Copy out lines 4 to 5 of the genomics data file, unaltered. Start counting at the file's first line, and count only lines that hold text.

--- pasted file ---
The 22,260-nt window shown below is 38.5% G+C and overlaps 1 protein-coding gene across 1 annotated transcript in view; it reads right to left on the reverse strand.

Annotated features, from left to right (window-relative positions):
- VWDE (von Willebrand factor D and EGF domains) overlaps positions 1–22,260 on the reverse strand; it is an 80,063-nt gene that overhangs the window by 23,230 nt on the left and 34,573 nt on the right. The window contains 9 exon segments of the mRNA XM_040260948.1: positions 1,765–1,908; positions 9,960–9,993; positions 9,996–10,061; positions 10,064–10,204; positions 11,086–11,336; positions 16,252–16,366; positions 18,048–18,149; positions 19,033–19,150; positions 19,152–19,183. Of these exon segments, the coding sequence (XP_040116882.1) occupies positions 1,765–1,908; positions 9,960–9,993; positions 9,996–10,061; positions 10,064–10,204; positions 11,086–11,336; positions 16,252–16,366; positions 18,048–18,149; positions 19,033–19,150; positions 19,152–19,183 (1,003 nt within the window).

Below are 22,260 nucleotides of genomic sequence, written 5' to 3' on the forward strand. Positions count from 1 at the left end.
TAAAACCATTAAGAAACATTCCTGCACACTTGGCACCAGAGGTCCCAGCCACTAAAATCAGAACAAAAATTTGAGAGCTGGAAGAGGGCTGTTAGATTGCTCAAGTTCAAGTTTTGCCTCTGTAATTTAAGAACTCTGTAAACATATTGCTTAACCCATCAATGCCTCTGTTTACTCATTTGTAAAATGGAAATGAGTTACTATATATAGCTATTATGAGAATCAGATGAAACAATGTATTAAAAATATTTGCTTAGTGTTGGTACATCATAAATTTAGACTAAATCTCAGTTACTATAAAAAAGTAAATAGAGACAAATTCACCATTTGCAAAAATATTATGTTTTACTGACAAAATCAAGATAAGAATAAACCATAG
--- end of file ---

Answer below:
Below are 22,260 nucleotides of genomic sequence, written 5' to 3' on the forward strand. Positions count from 1 at the left end.
TAAAACCATTAAGAAACATTCCTGCACACTTGGCACCAGAGGTCCCAGCCACTAAAATCAGAACAAAAATTTGAGAGCTGGAAGAGGGCTGTTAGATTGCTCAAGTTCAAGTTTTGCCTCTGTAATTTAAGAACTCTGTAAACATATTGCTTAACCCATCAATGCCTCTGTTTACTCATTTGTAAAATGGAAATGAGTTACTATATATAGCTATTATGAGAATCAGATGAAACAATGTATTAAAAATATTTGCTTAGTGTTGGTACATCATAAATTTAGACTAAATCTCAGTTACTATAAAAAAGTAAATAGAGACAAATTCACCATTTGCAAAAATATTATGTTTTACTGACAAAATCAAGATAAGAATAAACCATAG